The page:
WASHINGTON, D.C. — In an annual hate crimes report released this week, the FBI announced that 2019 saw a record high number of hate crime murders in the United States.
Hate crimes are described by the FBI as an offense “motivated by bias toward race, ethnicity, ancestry, religion, sexual orientation, disability, gender and gender identity.”
In 2019, 51 people were murdered as a result of hate crimes, which is more than double than that of 2018, and the largest number of people since the government began tracking the data in the 1990s.
This total does include a mass shooting in El Paso, TX in late August 2019 that killed 23 people.
Overall, the FBI reported that there were 7,314 hate crimes with 8,552 victims in 2019, which was a 2.7 percent increase over 2018.
“The FBI’s report is another reminder that we have much work to do to address hate in America,” Southern Poverty Law Center (SPLC) President and CEO Margaret Huang said. “Each of these incidents represents the targeting of an individual or community for violence or vandalism because of their identity or personal characteristics.”
More than half of the offenders in the crimes cited targeted individuals because of bias against their race, ethnicity or ancestry. Religious bias accounted for 21 percent of the crimes and 16 percent of the crimes were motivated by sexual orientation.
The number of hate crimes against specific ethnicities included 527 crimes against Hispanics, 953 against Jewish people and institutions, and 1,943 against African Americans.
While the FBI data represents a detailed study on hate crimes, advocates believe it still does not capture the true extent of hate crimes.
Out of 15,588 law enforcement agencies nationwide that participate with the FBI crime data, only 2,000 reported at least one hate crime in 2019.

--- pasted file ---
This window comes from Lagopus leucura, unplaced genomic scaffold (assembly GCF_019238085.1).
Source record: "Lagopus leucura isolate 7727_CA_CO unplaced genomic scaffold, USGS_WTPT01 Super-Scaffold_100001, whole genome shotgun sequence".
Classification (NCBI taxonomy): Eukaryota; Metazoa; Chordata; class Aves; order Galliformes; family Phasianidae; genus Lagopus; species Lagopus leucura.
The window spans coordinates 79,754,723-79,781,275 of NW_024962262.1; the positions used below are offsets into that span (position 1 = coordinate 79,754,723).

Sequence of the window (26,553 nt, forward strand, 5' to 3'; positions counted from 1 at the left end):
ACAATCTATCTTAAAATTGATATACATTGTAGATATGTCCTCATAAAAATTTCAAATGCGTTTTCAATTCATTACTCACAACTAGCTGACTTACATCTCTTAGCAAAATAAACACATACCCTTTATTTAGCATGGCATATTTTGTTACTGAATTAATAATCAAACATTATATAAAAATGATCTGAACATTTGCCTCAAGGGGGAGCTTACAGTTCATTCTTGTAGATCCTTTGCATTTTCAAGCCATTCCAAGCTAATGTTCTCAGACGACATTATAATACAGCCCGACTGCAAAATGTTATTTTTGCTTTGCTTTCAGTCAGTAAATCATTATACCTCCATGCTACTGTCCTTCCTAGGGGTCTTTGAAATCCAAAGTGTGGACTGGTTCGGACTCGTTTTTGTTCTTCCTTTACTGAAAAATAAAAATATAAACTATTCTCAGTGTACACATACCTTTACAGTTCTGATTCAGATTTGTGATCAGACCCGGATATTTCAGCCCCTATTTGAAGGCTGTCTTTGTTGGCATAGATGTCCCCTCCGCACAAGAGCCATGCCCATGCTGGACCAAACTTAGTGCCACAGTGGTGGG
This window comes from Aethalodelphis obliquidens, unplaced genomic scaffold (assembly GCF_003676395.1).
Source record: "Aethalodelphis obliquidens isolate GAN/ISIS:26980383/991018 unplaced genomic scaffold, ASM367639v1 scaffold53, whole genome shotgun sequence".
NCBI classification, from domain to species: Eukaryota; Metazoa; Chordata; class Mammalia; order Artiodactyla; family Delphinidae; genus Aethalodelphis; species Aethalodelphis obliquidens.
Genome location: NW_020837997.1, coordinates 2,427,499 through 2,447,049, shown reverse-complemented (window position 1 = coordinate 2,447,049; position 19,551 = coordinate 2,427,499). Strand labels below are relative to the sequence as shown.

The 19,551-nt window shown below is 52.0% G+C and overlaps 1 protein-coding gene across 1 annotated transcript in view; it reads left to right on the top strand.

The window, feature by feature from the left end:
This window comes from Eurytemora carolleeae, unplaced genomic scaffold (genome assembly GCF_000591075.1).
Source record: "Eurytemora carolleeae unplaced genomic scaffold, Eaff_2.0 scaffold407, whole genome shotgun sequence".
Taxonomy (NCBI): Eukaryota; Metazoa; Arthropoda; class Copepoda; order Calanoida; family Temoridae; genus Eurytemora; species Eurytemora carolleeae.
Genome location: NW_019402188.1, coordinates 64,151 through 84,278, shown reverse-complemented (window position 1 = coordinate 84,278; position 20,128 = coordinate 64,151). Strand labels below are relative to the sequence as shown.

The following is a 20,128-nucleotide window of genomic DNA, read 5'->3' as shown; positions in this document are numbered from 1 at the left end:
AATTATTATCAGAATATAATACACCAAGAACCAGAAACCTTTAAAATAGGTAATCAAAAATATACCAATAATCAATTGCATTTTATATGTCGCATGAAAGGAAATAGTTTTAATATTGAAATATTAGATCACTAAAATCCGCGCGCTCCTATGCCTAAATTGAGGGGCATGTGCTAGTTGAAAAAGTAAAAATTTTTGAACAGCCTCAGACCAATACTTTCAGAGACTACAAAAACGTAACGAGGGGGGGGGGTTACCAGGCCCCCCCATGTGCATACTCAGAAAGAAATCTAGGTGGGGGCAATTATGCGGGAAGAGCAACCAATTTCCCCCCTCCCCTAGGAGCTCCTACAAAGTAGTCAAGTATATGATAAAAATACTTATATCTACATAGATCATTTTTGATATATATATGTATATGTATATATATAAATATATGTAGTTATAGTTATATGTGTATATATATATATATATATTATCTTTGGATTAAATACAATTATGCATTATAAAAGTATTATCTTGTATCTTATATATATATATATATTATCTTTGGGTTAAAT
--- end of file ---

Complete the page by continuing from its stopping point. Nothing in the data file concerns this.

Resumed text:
“The total severity of the impact and damage caused by hate crimes cannot be fully measured without complete participation,” Anti-Defamation League CEO Jonathan Greenblatt said. “While some of the increase in 2019 may be the product of better reporting in some jurisdictions, it is critical to improve training at local law enforcement agencies across the country.”
The data also showed a 24 percent increase in anti-bisexual hate crimes and an 18 percent increase in crimes against transgender people.
Becky Monroe, director of the Fighting Hate and Bias program at the Leadership Conference on Civil and Human Rights, said that the numbers are alarming.
“2019 marks the deadliest year on record since the hate crimes reporting program started in 1991,” she said. “This is especially alarming considering that the number of law enforcement agencies voluntarily reporting their figures has decreased, which means the report only captures a fraction of actual incidents of hate crimes. These acts of hate and violence are horrific and reflect the harmful policies and rhetoric of the Trump administration; targeting people of color, religious minorities, immigrants and members of the LGBTQ community over the last four years.”
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